Each course taken for credit requires a grade. That’s the system we work in. There is very little direction, in higher ed at least, about how to come to the determination of a grade but a final grade is always required. And grades matter a lot. So much that suicide attempts and completions surge during finals and/or end of quarter reporting. Do we really feel so confident in capturing learning in a letter grade?
I’ve developed a nimble and ever-evolving process for determining a final grade for my face-to-face courses. In this post, I’ll talk about that process and answer the pervasive question, “What about the students who take advantage?”
Ungrading begins on (before) the first day of classes. I’m constantly working to refine my syllabi language and my orientation for students on the first day. I use Jesse Stommel’s language in my syllabus.
This course will focus on qualitative not quantitative assessment, something we’ll discuss during the class, both with reference to your own work and the works we’re studying. While you will get a final grade at the end of the term, I will not be grading individual assignments, but rather asking questions and making comments that engage your work rather than simply evaluate it. You will also be reflecting carefully on your own work and the work of your peers. The intention here is to help you focus on working in a more organic way, as opposed to working as you think you’re expected to. If this process causes more anxiety than it alleviates, see me at any point to confer about your progress in the course to date. If you are worried about your grade, your best strategy should be to join the discussions, do the reading, and complete the assignments. You should consider this course a “busy-work-free zone.” If an assignment does not feel productive, we can find ways to modify, remix, or repurpose the instructions.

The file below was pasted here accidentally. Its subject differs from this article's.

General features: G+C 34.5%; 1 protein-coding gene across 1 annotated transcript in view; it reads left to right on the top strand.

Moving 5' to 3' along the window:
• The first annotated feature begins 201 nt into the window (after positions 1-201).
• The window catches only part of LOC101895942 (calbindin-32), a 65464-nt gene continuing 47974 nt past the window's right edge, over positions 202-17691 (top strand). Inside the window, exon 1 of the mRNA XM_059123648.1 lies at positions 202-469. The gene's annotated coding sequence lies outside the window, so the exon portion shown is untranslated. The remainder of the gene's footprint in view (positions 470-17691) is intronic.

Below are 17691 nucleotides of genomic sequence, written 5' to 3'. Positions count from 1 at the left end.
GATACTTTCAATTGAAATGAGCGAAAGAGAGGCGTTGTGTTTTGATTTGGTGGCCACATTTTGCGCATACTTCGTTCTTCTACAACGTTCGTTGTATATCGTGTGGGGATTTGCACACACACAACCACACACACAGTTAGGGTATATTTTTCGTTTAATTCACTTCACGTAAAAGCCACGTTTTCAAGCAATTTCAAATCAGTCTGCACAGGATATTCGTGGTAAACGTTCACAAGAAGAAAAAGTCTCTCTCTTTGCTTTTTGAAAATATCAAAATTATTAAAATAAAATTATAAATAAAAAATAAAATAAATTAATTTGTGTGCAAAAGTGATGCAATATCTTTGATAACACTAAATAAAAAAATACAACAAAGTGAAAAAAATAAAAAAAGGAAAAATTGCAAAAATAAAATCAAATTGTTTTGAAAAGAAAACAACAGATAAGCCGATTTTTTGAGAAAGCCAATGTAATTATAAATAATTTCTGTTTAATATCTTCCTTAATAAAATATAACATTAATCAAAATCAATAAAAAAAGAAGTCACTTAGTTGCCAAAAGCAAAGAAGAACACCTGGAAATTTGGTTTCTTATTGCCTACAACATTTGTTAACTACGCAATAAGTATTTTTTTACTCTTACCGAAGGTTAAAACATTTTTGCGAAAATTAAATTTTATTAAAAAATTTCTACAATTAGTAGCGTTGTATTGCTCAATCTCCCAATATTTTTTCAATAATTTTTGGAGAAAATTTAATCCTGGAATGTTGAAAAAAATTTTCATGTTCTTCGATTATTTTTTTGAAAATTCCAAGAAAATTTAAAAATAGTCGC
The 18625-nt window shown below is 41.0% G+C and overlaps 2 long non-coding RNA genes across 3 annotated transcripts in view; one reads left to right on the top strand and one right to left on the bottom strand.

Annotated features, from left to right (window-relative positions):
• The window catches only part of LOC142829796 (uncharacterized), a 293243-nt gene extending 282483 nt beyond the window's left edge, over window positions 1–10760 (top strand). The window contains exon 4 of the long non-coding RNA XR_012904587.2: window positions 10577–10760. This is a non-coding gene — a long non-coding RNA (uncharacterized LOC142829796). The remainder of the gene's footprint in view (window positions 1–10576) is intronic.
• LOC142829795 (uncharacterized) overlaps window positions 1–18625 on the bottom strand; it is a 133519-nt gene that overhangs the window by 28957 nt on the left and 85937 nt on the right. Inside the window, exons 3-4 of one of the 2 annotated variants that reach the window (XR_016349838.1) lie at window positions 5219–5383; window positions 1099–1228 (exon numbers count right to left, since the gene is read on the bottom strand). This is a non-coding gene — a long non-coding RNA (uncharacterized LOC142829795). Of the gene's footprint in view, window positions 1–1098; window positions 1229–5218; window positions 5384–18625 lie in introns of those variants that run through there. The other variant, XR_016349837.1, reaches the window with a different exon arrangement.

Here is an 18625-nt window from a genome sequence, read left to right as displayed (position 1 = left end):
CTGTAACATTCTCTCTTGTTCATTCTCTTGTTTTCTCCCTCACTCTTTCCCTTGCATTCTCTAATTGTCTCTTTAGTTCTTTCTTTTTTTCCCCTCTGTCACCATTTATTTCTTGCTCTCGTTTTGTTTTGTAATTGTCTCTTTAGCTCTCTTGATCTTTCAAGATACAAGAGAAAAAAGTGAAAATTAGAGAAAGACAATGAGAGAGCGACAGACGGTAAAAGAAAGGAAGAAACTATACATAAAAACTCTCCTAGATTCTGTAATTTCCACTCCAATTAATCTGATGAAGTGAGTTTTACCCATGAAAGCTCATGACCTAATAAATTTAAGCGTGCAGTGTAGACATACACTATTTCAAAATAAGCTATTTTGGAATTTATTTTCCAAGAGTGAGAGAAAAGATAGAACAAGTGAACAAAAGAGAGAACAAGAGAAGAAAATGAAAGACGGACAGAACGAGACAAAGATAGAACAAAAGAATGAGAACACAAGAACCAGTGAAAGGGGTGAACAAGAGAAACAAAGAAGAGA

I also really like this language from Chelsea Morris @ecrising_ga about revise/resubmit procedures. I include peer review in this process as well as our knowledge is socially constructed in an active learning community.
Writing is a personal process that is ever evolving. I want you to know that I strongly believe that we all (and by all, I mean myself, too) can improve our writing. Therefore, on specific assignments in this class that involve submission of a written product, I will allow you to revise and resubmit your paper in order to develop the best final version that meets the goal of mastering course objectives. For each assignment, I will provide specific suggestions on how to improve your submission that you should implement with each new submission.
I build as much self and peer reflection and assessment into the semester as possible. As the semester nears an end, I compile all of the work for the course (e.g., commitment logs, passion projects, book club, peer feedback) and ask students to complete a final feedback form. This form asks for a proposed final grade for the course and then student rationale for that grade based on each of the tasks in the course. This fall was the first time I completed the form – in the past, I have conferenced face to face. The form provided students with a more targeted opportunity to consider their learning and their growth prior to our conferences. It also provides tangible evidence of the process for my annual evaluation documentation. I will move that form to google forms this spring and put it in their online commitment logs. See? Always evolving and, I think, improving.